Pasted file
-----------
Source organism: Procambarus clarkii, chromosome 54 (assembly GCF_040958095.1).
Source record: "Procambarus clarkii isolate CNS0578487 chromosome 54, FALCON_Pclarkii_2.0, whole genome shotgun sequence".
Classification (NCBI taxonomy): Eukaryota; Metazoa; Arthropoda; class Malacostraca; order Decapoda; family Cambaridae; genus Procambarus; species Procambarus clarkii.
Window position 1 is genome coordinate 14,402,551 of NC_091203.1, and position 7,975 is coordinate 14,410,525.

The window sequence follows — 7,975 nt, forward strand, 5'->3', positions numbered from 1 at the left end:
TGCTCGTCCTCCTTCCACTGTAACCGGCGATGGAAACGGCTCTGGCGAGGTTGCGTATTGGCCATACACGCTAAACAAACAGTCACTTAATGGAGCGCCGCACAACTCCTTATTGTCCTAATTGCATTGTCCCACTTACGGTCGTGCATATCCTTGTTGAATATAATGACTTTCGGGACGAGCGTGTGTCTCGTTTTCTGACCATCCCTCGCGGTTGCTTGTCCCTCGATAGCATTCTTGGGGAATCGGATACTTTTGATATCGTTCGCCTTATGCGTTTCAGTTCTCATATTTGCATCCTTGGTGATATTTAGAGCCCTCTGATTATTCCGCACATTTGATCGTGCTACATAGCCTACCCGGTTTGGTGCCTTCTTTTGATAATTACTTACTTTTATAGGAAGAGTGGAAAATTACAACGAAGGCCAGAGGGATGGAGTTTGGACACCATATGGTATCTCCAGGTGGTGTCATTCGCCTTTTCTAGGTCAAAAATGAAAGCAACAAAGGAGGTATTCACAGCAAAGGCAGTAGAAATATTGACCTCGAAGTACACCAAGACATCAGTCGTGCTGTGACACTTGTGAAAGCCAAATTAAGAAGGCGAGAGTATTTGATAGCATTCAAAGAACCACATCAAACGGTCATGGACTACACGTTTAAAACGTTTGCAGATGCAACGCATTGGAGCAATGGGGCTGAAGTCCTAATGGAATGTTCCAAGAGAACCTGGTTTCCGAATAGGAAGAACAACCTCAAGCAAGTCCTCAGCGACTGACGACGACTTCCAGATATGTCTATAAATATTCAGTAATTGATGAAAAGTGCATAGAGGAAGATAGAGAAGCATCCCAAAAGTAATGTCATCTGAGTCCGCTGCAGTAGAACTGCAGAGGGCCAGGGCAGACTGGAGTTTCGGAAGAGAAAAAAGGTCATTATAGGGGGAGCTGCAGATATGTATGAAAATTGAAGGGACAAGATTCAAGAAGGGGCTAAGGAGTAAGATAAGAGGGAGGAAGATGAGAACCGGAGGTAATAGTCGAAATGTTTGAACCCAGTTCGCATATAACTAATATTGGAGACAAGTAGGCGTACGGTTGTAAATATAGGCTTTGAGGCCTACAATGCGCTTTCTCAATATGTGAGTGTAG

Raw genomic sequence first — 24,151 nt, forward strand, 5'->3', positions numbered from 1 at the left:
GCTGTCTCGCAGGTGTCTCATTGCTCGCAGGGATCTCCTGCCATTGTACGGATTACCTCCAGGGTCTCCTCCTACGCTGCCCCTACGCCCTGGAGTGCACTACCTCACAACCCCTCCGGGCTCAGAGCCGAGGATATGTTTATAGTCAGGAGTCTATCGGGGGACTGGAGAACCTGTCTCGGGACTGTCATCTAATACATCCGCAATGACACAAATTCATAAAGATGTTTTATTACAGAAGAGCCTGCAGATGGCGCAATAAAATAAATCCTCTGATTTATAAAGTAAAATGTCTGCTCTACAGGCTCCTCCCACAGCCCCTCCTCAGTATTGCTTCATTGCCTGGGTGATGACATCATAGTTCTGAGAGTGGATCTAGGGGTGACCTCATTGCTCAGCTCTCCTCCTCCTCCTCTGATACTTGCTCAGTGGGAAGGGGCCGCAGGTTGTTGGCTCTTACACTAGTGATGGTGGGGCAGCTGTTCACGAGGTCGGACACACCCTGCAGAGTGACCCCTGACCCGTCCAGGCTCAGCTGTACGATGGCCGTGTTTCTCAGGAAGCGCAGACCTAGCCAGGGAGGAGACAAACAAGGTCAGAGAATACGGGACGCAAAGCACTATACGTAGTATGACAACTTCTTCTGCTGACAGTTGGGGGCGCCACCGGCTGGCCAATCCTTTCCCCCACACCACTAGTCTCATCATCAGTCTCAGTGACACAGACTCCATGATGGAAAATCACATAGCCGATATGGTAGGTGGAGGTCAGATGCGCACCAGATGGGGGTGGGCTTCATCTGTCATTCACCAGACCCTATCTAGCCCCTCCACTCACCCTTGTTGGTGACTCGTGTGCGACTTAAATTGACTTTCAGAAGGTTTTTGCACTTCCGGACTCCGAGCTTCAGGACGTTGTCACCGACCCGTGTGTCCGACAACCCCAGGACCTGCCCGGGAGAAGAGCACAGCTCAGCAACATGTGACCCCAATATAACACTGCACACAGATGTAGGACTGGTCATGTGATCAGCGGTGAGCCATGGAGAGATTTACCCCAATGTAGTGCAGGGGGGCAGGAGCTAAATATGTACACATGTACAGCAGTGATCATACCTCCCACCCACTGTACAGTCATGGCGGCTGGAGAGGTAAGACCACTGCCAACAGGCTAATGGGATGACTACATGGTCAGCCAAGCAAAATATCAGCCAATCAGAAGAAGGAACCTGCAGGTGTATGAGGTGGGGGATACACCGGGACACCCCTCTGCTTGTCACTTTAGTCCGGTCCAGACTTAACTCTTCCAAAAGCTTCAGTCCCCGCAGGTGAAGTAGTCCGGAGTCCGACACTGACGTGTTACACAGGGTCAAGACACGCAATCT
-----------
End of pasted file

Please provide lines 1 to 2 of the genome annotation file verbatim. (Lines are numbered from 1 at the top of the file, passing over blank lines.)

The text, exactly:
Source organism: Procambarus clarkii, chromosome 54 (assembly GCF_040958095.1).
Source record: "Procambarus clarkii isolate CNS0578487 chromosome 54, FALCON_Pclarkii_2.0, whole genome shotgun sequence".